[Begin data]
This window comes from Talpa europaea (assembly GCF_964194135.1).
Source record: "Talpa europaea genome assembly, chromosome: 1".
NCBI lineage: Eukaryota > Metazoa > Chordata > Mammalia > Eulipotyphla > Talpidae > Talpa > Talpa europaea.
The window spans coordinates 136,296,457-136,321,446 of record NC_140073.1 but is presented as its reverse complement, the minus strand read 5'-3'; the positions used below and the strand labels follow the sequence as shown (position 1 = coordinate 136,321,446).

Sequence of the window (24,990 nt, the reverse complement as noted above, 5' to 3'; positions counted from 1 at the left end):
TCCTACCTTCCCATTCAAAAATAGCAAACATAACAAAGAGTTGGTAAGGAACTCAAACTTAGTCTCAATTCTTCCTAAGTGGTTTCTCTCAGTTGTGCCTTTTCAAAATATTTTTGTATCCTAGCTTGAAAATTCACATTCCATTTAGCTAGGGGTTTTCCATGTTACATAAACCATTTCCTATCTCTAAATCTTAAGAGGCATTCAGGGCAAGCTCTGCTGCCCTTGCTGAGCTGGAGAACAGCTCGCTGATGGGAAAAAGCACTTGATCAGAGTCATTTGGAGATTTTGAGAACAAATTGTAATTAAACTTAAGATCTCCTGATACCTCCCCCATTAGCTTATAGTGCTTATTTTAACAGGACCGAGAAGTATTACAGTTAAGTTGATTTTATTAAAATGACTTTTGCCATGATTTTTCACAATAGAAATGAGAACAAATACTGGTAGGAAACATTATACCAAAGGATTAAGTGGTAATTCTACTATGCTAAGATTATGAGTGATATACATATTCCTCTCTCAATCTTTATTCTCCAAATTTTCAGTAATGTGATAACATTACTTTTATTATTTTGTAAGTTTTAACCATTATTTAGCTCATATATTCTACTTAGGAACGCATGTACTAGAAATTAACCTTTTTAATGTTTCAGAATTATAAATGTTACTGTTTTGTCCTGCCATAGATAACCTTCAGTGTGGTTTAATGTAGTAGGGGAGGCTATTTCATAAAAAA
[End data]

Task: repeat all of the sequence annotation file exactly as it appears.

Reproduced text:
This window comes from Talpa europaea (assembly GCF_964194135.1).
Source record: "Talpa europaea genome assembly, chromosome: 1".
NCBI lineage: Eukaryota > Metazoa > Chordata > Mammalia > Eulipotyphla > Talpidae > Talpa > Talpa europaea.
The window spans coordinates 136,296,457-136,321,446 of record NC_140073.1 but is presented as its reverse complement, the minus strand read 5'-3'; the positions used below and the strand labels follow the sequence as shown (position 1 = coordinate 136,321,446).

Sequence of the window (24,990 nt, the reverse complement as noted above, 5' to 3'; positions counted from 1 at the left end):
TCCTACCTTCCCATTCAAAAATAGCAAACATAACAAAGAGTTGGTAAGGAACTCAAACTTAGTCTCAATTCTTCCTAAGTGGTTTCTCTCAGTTGTGCCTTTTCAAAATATTTTTGTATCCTAGCTTGAAAATTCACATTCCATTTAGCTAGGGGTTTTCCATGTTACATAAACCATTTCCTATCTCTAAATCTTAAGAGGCATTCAGGGCAAGCTCTGCTGCCCTTGCTGAGCTGGAGAACAGCTCGCTGATGGGAAAAAGCACTTGATCAGAGTCATTTGGAGATTTTGAGAACAAATTGTAATTAAACTTAAGATCTCCTGATACCTCCCCCATTAGCTTATAGTGCTTATTTTAACAGGACCGAGAAGTATTACAGTTAAGTTGATTTTATTAAAATGACTTTTGCCATGATTTTTCACAATAGAAATGAGAACAAATACTGGTAGGAAACATTATACCAAAGGATTAAGTGGTAATTCTACTATGCTAAGATTATGAGTGATATACATATTCCTCTCTCAATCTTTATTCTCCAAATTTTCAGTAATGTGATAACATTACTTTTATTATTTTGTAAGTTTTAACCATTATTTAGCTCATATATTCTACTTAGGAACGCATGTACTAGAAATTAACCTTTTTAATGTTTCAGAATTATAAATGTTACTGTTTTGTCCTGCCATAGATAACCTTCAGTGTGGTTTAATGTAGTAGGGGAGGCTATTTCATAAAAAA